Any licensee under this chapter, or his employee, who shall sell, vend, give away or otherwise supply any intoxicating liquor in any quantity whatsoever to any person under the age of twenty-one years, or to any person intoxicated or appearing to be in a state of intoxication, or to a habitual drunkard, and any person whomsoever except his or her parent or guardian who shall procure for, sell, give away or otherwise supply intoxicating liquor to any person under the age of twenty-one years, or to any intoxicated person or any person appearing to be in a state of intoxication, or to a habitual drunkard, shall be deemed guilty of a misdemeanor; provided, however, that this section shall not apply to the supplying of intoxicating liquor to a person under the age of twenty-one years for medical purposes only, or to the administering of said intoxicating liquor to any person by a duly licensed physician.
Appellant insists that the purpose of the statute is to protect both the minor and the public of which she is a member, and she relies upon May Department Stores v. Supervisor of Liquor Control, 530 S.W.2d 460 (Mo.App.1975). However, the statement in May relied upon by appellant is mere dictum and it is by no means clear that by making this statement the court concluded that the legislature in enacting § 311.310 intended to create civil liability in favor of third persons for violation of that statute. We note that no Missouri court has held that § 311.310 constitutes a basis for a civil action against a tavern owner for the sale of intoxicants to a minor resulting in injury to a third person.
While it may or may not be true that the Vesely decision incorporates the better rule concerning liability of a tavern owner in present circumstances, it must be kept in mind that it was not the function of the district court, nor is it the function of this court to choose what we feel is the better rule and adopt it as the law of Missouri. Rather, it is our function to determine whether the district court erred in determining that the Missouri courts, if faced with this issue, would adhere to the common law rule that no civil cause of action exists against the tavern owner, and that a violation of Mo.Rev.Stat. § 311.310 does not create a basis for a civil suit upon the facts alleged in the complaint before us.
As indicated, the Vesely court rejected the common law rule that furnishing liquor is not the proximate cause of injury inflicted by the drinker and went on to hold that commercial vendors of liquor may be held liable for injuries inflicted by consumers who were served while obviously intoxicated. It is clear, however, that the reasoning of Vesely is not limited to commercial vendors of liquor. In Coulter v. Superior Court of San Mateo County, 21 Cal.3d 144, 145 Cal.Rptr. 534, 577 P.2d 669 (1978), the California Superior Court found no reason to limit Vesely to commercial vendors. There the court interpreted the statute prohibiting furnishing liquor to an obviously intoxicated person as being applicable to social hosts and ruled that a cause of action exists against a social host who serves alcoholic beverages to an obviously intoxicated person knowing that such person intends to drive a motor vehicle. And the court stated that imposition of civil liability on the social host is fully compatible with general negligence principles wholly apart from the statute which provided the basis for the suit.2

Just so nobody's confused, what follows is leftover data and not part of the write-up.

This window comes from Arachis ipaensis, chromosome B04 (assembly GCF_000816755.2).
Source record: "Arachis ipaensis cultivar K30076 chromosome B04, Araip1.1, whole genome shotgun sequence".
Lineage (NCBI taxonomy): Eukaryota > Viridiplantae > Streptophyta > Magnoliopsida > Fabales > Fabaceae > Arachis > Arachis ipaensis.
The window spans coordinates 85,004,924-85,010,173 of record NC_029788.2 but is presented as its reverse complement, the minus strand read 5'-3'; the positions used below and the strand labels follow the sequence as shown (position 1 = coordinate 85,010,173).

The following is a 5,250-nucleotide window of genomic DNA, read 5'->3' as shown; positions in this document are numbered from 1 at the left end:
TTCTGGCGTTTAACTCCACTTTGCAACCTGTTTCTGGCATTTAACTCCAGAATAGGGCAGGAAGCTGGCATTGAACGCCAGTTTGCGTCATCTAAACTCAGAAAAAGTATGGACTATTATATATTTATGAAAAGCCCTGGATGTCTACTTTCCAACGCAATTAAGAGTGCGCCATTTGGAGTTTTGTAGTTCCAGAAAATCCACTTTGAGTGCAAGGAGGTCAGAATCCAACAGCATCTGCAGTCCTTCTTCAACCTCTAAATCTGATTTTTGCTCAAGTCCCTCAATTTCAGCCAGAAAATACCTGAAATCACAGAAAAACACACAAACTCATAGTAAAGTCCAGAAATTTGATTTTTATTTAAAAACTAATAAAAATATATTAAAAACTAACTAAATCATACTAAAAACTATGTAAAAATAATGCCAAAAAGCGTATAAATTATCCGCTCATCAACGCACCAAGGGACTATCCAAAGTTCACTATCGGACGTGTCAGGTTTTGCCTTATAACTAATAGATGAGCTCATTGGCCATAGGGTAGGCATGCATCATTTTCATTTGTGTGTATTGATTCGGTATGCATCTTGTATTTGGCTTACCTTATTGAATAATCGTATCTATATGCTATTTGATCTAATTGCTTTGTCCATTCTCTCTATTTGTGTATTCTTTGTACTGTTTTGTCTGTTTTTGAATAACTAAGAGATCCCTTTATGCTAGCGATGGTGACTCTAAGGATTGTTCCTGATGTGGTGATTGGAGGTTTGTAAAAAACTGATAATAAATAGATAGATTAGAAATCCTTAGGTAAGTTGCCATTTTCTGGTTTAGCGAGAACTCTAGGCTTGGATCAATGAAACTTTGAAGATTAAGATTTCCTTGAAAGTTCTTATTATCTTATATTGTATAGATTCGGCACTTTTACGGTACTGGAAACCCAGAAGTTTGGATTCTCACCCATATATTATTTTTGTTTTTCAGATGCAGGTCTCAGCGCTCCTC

As Coulter demonstrates, once the common law proximate cause of barrier is broken, courts may find it difficult to determine the limits of liability in this area.
Thus, while the rule adopted in Vesely may appear at first blush to be the more "enlightened" approach, it appears that grave problems exist in attempting to limit the scope of potential liability once the initial step toward liability is taken. In general, and particularly in light of these problems, we are not convinced of the propriety of a federal court predicating such broad state tort liability by judicial interpretation of statutes enacted long ago and perhaps for different purposes.
We can reasonably assume that if the citizens of Missouri favor dramshop liability, or even broader liability, the Missouri legislature will take appropriate action. We note that two Missouri statutes providing for civil liability of tavern owners in contexts other than the present one have been repealed by the Missouri legislature, indicating lack of public support for dramshop liability in Missouri. See Mo.Rev.Stat. of 1899 § 3009 (sale of intoxicants to a minor without his parents' consent) and Mo.Rev.Stat. of 1899 § 3017 (sale of intoxicating liquor to a habitual drunkard after the dramshop keeper had been notified by the wife not to sell to such person). We hesitate to predict a change in the law of Missouri with regard to civil liability of tavern owners where, as here, the Missouri legislature has not chosen to effect such liability and may have demonstrated a trend away from such liability.
Absent statutory dramshop liability and given the questionable interpretation of Mo.Rev.Stat. § 311.310 upon which appellant seeks to assert such liability, we defer to the district court's conclusion that the Missouri courts would hold that under present facts a cause of action does not exist.
The order of the district court is affirmed.
The legislatures of many states have enacted statutes giving a right of action to persons injured by an intoxicated person against the person selling or furnishing the liquor which caused the intoxication in whole or in part. These statutes are commonly known as civil damage acts or dramshop acts. See 45 Am.Jur.2d, Intoxicating Liquors, § 361
One Coulter judge noticed the proximate cause problem of holding a host liable when he serves a drink to a person who is already intoxicated stating it could be argued that the proximate cause of the injury was the original intoxication, and not the additional liquor served after the person had become obviously intoxicated. One dissenting judge did not approve of the strict interpretation put on the term "furnish" by the majority and would not limit the cause of action to serving alcohol but would include persons who "participated and encouraged" an intoxicated person's drinking as among those who "furnished" the alcohol